GEM celebrates big 5-0

 


“I was there when they put it in, so I guess I oughta be there when they open it up,” local historian Dick Perue said, while wearing a printing smock Saturday morning.

Perue was referencing a time capsule sealed inside the cornerstone of the Grand Encampment Museum (GEM) Doc Cullerton building 49 years ago when the building was dedicated. In celebration of GEM’s 50th anniversary, that time capsule was opened up Saturday morning in front of crowd of around 150 that turned out for the occasion.

The buildup to the airing of the capsule contents was not insubstantial. GEM Board of Directors President Mark Dunning kicked the morning off with some introductory remarks and background information for attendees.

A light breeze and dappled cloud cover kept the morning cool as Dunning painted a picture of the first GEM director Vera Oldman’s inspiration for what has become a Valley institution. “(GEM founders) were seeing a lot of stuff in Encampment burning down, falling down, getting thrown away,” Dunning said of Encampment in the mid 1960s.


The historic mining town, Dunning said, risked losing its connection to a colorful past that was being left to crumble and rot forgotten in attics and basements.

In stepped Oldman and other GEM visionaries. The group donated time, money and sweat to preserving artifacts from across the Valley, assembling a collection that boasts over 80,000 items today.

After Dunning spoke, three representatives from a local chapter of the Veterans of Foreign Wars (VFW) raised Old Glory and the Wyoming State flag. Attendees recited the pledge of Allegiance together, and then turned their attention to members of the Grand Encampment choir.

As the Encampment choir did 49 years ago at the dedication of the Doc Cullerton building, the seven women and two men of the choir sang the Wyoming State song at the ceremony. Though that song was originally composed in Encampment, more attendees seemed to be familiar with “Happy Trails,” the choir’s closing sing-along selection. People were a little slow to join in, but by the last verses, many sheepish singers in the crowd had found their voices and were letting loose with their neighbors.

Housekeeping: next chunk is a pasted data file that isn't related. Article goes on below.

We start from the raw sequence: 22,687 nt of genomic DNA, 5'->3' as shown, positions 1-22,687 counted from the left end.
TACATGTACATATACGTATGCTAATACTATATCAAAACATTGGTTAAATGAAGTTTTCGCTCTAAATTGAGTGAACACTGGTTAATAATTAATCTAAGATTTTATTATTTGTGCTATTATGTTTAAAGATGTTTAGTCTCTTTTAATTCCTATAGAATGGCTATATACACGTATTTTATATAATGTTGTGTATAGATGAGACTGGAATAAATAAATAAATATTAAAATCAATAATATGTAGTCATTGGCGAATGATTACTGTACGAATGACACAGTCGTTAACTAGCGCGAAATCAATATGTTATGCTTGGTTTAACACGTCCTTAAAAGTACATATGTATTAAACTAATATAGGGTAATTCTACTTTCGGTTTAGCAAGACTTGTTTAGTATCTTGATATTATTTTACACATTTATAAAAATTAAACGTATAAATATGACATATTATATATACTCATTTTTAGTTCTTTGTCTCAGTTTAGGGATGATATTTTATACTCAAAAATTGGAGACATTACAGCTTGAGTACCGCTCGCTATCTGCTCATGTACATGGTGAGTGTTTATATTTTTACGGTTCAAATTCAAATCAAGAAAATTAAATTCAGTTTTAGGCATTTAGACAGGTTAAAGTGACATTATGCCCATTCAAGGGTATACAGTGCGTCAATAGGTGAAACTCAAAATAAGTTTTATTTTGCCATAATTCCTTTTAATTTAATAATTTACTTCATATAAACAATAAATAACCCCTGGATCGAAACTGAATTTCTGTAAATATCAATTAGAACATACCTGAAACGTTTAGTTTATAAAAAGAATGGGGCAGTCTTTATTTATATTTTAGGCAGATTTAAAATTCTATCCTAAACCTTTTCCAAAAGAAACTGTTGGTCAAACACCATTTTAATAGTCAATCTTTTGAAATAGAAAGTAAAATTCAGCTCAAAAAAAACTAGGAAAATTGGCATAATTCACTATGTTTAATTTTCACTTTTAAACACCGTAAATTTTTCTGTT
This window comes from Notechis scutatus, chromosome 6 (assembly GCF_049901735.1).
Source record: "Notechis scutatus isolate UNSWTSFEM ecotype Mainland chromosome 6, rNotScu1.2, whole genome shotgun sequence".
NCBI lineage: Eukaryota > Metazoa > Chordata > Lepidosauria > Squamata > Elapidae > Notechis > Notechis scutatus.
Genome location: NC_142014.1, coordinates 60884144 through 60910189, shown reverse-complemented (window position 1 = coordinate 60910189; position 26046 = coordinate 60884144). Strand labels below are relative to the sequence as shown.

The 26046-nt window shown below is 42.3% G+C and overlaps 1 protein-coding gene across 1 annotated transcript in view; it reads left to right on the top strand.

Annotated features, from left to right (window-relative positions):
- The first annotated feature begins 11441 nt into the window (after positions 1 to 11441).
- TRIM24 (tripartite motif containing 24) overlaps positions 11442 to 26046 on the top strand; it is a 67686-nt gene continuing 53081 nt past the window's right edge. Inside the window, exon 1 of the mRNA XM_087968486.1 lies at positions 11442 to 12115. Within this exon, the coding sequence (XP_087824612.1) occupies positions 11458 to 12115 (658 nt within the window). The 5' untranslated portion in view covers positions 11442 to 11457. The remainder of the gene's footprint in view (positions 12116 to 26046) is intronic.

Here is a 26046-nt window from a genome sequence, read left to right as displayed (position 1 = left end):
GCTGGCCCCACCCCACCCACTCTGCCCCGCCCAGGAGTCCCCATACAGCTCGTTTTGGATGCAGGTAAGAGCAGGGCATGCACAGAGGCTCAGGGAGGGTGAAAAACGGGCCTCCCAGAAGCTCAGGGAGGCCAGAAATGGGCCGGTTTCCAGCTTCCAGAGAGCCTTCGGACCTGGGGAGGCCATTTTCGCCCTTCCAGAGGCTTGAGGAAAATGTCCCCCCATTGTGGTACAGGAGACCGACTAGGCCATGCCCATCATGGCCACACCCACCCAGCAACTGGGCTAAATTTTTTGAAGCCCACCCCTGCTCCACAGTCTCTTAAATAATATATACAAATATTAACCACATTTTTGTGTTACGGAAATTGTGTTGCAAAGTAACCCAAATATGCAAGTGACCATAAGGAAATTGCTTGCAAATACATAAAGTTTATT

Speech followed song at the ceremony, and the first dignitary in line to offer his thoughts was Encampment Mayor Greg Salisbury. Salisbury’s remarks were short and sincere. “Not only is (GEM) a shining star for the Town of Encampment, but it is for the County of Carbon and the State of Wyoming,” he proclaimed.

The shining stars in the program docket were three driving forces behind the museum at its inception: Perue, who helped publicize GEM through the Saratoga Sun, as well as original board members Dick Blake and Nancy Anderson. All three peppered their speeches with wryness, knowing asides and muffled but discernible pride in what GEM had accomplished over the last 50 years.

“OSHA’d have us all in jail now,” Perue noted about the dangers involved in relocating GEM’s tram towers from their mountainside berths.

“Nancy’d done most of all the work–I was just a go-between,” Blake deflected in his speech.

“Where did all these trees come from?” Anderson asked to laughs. When GEM was founded, it was surrounded by sagebrush desert instead of the manicured park grounds it now occupies. On a more serious note, Anderson thanked “The people in the Valley for opening up their cupboards, their barns–their hearts, to give these treasures.”

With flags flying high, and all the songs sung and speeches delivered, it was time to peer into the past. Two men set to work opening up the cornerstone of the Doc Cullerton building and then pulled out two foot-long metal tubes. One canister was designated to be opened at GEM’s 100th anniversary and was replaced unopened.

From the other tube spilled a trove of historic documents on thin, yellowed paper. Included were several articles from this newspaper as well as GEM’s Articles of Incorporation.

Of particular interest was correspondence between the founding board, dating to a time when the museum was only some scattered dreams waiting to be cemented together with hard work, cooperation and a community’s generosity.

Such dreams exist everywhere, but only rarely are they cobbled together into something as real, valuable and enduring as GEM.

 

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